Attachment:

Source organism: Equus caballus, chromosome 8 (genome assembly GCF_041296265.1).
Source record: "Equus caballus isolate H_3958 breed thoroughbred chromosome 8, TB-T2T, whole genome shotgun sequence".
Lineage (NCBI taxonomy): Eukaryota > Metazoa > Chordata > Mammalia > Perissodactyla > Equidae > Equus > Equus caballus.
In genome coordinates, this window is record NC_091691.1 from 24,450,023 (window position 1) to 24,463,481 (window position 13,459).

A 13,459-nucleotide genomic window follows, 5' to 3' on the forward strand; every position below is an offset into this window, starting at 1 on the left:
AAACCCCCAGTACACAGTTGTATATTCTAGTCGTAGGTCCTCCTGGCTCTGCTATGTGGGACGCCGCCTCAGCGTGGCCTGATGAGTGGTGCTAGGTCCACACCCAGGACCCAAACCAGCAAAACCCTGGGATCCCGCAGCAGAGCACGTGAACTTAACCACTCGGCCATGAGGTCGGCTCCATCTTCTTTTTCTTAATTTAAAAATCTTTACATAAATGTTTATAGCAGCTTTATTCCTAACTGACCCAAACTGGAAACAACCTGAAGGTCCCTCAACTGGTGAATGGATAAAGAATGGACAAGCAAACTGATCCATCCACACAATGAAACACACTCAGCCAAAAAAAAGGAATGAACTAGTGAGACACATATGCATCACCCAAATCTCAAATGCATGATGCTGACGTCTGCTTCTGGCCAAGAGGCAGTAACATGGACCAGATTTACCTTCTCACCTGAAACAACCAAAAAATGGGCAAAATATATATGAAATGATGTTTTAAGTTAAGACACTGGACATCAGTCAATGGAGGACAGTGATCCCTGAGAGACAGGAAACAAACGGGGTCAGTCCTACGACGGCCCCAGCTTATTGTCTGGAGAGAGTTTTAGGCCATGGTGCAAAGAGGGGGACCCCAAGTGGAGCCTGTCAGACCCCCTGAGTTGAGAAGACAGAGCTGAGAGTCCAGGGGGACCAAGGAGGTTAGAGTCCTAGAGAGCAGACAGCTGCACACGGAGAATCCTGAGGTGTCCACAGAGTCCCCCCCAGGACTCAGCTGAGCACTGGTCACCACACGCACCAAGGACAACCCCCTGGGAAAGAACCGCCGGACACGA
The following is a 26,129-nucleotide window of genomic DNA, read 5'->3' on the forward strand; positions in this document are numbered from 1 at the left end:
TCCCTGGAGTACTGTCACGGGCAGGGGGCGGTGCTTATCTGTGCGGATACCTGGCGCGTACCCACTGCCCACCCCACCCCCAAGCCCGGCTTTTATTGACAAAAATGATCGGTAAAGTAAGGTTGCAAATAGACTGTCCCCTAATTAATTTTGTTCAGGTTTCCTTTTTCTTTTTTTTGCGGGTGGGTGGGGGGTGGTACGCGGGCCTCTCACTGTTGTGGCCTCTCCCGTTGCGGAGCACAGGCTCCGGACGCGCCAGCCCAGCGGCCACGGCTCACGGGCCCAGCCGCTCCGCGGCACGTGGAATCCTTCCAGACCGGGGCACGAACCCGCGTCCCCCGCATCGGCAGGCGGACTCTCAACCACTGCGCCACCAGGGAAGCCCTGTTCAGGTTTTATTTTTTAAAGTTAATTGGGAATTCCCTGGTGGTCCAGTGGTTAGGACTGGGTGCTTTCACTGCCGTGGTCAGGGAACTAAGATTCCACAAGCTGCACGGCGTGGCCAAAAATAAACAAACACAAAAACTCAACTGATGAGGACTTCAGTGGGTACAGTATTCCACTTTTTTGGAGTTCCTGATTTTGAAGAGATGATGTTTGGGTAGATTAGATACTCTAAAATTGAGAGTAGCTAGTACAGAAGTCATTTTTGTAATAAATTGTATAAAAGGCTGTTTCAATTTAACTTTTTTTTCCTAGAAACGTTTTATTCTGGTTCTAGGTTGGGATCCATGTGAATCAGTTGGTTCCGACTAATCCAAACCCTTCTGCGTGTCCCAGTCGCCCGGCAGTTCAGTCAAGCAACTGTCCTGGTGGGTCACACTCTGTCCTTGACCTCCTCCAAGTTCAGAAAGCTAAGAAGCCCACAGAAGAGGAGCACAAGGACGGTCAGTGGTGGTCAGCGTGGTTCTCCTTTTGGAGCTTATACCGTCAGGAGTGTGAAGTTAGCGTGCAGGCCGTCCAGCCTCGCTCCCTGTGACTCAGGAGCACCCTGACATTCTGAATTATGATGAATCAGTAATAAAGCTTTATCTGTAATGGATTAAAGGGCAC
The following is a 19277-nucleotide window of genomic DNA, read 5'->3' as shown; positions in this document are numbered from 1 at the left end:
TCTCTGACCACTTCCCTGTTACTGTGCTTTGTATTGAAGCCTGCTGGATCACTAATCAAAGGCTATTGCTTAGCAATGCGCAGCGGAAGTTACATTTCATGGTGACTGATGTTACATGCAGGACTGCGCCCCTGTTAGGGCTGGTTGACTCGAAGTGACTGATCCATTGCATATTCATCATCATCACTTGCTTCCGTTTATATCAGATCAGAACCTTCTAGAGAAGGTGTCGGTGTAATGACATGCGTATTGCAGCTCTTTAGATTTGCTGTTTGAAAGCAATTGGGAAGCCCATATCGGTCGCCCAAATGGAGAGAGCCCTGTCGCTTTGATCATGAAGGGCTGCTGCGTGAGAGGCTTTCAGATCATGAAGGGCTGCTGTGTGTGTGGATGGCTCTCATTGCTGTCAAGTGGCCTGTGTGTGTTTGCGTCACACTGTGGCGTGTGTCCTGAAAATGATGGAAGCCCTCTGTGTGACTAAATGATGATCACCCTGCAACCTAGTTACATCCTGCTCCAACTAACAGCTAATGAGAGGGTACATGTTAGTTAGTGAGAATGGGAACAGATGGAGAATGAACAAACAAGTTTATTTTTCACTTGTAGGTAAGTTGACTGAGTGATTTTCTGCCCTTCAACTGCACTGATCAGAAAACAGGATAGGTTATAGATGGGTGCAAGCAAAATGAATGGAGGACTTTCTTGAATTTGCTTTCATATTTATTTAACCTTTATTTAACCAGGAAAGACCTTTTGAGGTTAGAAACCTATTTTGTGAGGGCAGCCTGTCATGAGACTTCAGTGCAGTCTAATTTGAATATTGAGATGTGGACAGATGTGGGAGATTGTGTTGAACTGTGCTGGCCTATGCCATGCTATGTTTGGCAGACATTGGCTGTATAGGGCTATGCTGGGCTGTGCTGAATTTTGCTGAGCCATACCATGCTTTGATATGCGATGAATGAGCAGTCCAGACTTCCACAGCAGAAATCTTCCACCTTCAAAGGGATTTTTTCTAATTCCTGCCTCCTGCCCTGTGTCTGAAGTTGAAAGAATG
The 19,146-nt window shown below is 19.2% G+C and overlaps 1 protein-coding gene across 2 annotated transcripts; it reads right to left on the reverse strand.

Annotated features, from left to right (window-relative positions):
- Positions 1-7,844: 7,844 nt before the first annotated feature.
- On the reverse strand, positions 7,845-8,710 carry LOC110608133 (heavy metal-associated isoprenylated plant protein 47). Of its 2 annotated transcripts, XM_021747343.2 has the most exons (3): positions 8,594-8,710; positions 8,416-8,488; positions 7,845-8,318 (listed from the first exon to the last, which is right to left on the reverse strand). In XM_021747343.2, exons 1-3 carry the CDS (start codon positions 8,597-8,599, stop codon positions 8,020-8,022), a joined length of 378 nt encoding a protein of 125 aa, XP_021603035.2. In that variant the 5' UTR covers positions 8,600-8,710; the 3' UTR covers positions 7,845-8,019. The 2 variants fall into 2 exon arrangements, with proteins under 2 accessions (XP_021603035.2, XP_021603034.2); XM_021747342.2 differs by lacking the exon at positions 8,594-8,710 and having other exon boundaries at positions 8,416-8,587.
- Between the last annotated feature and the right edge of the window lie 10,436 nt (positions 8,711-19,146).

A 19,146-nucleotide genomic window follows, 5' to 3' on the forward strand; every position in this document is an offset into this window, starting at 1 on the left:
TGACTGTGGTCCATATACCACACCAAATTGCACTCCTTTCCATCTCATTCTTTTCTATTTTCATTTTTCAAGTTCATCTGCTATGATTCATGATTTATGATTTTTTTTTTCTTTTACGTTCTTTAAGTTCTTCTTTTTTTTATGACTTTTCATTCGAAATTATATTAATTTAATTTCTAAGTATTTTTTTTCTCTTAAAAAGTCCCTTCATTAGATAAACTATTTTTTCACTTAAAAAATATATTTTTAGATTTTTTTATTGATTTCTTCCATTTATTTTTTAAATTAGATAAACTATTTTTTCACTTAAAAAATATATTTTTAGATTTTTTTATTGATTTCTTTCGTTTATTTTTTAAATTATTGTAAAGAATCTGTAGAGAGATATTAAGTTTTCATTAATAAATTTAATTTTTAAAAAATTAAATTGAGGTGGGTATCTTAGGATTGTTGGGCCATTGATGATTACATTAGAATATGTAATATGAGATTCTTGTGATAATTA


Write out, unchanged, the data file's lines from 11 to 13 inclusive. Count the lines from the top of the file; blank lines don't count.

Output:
The 19,146-nt window shown below is 19.2% G+C and overlaps 1 protein-coding gene across 2 annotated transcripts; it reads right to left on the reverse strand.

Annotated features, from left to right (window-relative positions):
- Positions 1-7,844: 7,844 nt before the first annotated feature.